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Diseases

Genetic and Rare Diseases Information Center (GARD)

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Duchenne muscular dystrophy


Other Names for this Disease

  • DMD
  • Muscular dystrophy, Duchenne
  • Muscular dystrophy, pseudohypertrophic progressive, Duchenne type
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Tests & Diagnosis

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How is Duchenne muscular dystrophy (DMD) diagnosed?

Duchenne muscular dystrophy (DMD) is suspected and diagnosed when the following clinical findings are found: a positive family history of DMD, more men affected that women in a family, progressive muscle weakness which is usually greater in the proximal muscles (closest to the trunk of the body) than distal muscles (those farthest away from the hips and shoulders such as those in the hands, feet, lower arms or lower legs), symptoms before the age of 5 years old and wheel chair dependency before age 13.

Testing for DMD includes: a blood test which measures the levels of serum creatine phosphokinase (CPK); electromyography which is used to distinguish conditions that only impact the muscles (myotonic) from those that involve that brain and muscles (neurogenic); a skeletal muscle biopsy which is used to detect the presence of specific proteins with a visible label (immunohistochemistry) and molecular genetic testing for deletions, duplications, rearrangements, etc. of genetic material.[1]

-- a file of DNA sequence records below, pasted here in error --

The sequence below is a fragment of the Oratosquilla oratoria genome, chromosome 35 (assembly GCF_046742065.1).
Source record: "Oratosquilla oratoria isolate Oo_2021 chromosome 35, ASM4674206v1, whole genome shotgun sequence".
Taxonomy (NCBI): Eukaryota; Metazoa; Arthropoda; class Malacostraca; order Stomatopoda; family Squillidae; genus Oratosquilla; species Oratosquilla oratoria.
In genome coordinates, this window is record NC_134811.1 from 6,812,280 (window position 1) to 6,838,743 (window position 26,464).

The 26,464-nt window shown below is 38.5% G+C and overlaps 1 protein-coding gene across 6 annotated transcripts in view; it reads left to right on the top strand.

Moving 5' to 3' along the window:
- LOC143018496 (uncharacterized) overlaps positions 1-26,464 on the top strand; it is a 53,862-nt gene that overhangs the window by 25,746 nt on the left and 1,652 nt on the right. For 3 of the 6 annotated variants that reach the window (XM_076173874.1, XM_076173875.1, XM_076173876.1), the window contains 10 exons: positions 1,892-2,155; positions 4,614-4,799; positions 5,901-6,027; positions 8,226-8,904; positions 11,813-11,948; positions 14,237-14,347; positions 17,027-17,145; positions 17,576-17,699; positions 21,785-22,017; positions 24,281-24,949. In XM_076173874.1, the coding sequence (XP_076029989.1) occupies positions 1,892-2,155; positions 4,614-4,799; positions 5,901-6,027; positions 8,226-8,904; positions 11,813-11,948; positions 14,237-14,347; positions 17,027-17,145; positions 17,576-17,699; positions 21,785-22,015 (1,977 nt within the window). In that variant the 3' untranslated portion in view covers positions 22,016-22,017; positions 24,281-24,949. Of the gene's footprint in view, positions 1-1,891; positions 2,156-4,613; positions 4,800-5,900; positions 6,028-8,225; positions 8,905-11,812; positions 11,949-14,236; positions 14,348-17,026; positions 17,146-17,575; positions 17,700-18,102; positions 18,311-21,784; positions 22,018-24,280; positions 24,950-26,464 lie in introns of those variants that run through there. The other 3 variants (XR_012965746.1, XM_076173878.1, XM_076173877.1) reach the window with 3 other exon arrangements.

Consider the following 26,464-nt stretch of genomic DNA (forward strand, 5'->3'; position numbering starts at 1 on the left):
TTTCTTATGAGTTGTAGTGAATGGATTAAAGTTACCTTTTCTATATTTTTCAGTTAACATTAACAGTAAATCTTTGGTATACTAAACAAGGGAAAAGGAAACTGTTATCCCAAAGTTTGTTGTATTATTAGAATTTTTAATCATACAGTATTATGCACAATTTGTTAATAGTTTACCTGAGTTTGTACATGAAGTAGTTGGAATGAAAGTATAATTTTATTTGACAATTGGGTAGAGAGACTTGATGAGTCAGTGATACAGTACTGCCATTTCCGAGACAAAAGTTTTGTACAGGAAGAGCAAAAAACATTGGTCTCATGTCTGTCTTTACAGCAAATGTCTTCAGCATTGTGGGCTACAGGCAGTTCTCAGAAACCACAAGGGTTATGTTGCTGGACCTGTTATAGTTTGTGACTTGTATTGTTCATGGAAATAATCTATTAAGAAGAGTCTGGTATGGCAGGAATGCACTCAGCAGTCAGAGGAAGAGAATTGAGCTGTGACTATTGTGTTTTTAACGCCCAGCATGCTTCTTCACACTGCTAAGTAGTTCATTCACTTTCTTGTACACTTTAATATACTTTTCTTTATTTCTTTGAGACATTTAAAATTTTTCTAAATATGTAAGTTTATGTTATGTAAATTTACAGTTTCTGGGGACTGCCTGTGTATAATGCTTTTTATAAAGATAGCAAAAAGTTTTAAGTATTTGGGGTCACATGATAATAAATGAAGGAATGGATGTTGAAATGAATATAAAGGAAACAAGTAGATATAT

Last updated: 8/21/2014

References
  1. Darras BT, Miller DT, Urion DK. Dystrophinopathies. GeneReviews®. November 23, 2011; http://www.ncbi.nlm.nih.gov/books/NBK1119/. Accessed 8/20/2014.


Testing

  • The Genetic Testing Registry (GTR) provides information about the genetic tests for this condition. The intended audience for the GTR is health care providers and researchers. Patients and consumers with specific questions about a genetic test should contact a health care provider or a genetics professional.
Other Names for this Disease
  • DMD
  • Muscular dystrophy, Duchenne
  • Muscular dystrophy, pseudohypertrophic progressive, Duchenne type
See Disclaimer regarding information on this site. Some links on this page may take you to organizations outside of the National Institutes of Health.